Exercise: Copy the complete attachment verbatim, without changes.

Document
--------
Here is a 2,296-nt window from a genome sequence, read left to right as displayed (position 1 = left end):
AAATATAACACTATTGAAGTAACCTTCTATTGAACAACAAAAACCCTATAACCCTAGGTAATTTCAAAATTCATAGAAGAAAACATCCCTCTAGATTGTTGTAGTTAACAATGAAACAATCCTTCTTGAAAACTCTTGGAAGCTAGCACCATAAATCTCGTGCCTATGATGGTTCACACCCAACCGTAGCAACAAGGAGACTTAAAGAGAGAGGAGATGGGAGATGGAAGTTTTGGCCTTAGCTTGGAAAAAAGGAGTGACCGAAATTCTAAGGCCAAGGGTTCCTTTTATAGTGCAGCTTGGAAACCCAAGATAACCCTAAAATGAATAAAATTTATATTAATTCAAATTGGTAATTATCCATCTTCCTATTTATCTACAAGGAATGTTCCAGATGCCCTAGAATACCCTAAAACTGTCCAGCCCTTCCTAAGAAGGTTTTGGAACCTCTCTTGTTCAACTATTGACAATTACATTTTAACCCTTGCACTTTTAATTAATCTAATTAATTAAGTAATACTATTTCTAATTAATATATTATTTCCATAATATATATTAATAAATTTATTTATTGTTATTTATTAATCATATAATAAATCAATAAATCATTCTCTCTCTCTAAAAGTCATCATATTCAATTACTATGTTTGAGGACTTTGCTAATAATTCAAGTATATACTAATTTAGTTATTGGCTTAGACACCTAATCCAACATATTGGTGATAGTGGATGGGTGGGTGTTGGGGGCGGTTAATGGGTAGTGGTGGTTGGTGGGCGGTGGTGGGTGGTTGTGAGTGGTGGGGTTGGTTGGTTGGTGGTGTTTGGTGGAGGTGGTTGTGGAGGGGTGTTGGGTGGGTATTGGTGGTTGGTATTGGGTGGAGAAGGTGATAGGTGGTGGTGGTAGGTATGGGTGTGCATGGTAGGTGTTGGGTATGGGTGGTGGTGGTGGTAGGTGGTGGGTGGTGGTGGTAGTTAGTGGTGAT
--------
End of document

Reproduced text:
Here is a 2,296-nt window from a genome sequence, read left to right as displayed (position 1 = left end):
AAATATAACACTATTGAAGTAACCTTCTATTGAACAACAAAAACCCTATAACCCTAGGTAATTTCAAAATTCATAGAAGAAAACATCCCTCTAGATTGTTGTAGTTAACAATGAAACAATCCTTCTTGAAAACTCTTGGAAGCTAGCACCATAAATCTCGTGCCTATGATGGTTCACACCCAACCGTAGCAACAAGGAGACTTAAAGAGAGAGGAGATGGGAGATGGAAGTTTTGGCCTTAGCTTGGAAAAAAGGAGTGACCGAAATTCTAAGGCCAAGGGTTCCTTTTATAGTGCAGCTTGGAAACCCAAGATAACCCTAAAATGAATAAAATTTATATTAATTCAAATTGGTAATTATCCATCTTCCTATTTATCTACAAGGAATGTTCCAGATGCCCTAGAATACCCTAAAACTGTCCAGCCCTTCCTAAGAAGGTTTTGGAACCTCTCTTGTTCAACTATTGACAATTACATTTTAACCCTTGCACTTTTAATTAATCTAATTAATTAAGTAATACTATTTCTAATTAATATATTATTTCCATAATATATATTAATAAATTTATTTATTGTTATTTATTAATCATATAATAAATCAATAAATCATTCTCTCTCTCTAAAAGTCATCATATTCAATTACTATGTTTGAGGACTTTGCTAATAATTCAAGTATATACTAATTTAGTTATTGGCTTAGACACCTAATCCAACATATTGGTGATAGTGGATGGGTGGGTGTTGGGGGCGGTTAATGGGTAGTGGTGGTTGGTGGGCGGTGGTGGGTGGTTGTGAGTGGTGGGGTTGGTTGGTTGGTGGTGTTTGGTGGAGGTGGTTGTGGAGGGGTGTTGGGTGGGTATTGGTGGTTGGTATTGGGTGGAGAAGGTGATAGGTGGTGGTGGTAGGTATGGGTGTGCATGGTAGGTGTTGGGTATGGGTGGTGGTGGTGGTAGGTGGTGGGTGGTGGTGGTAGTTAGTGGTGAT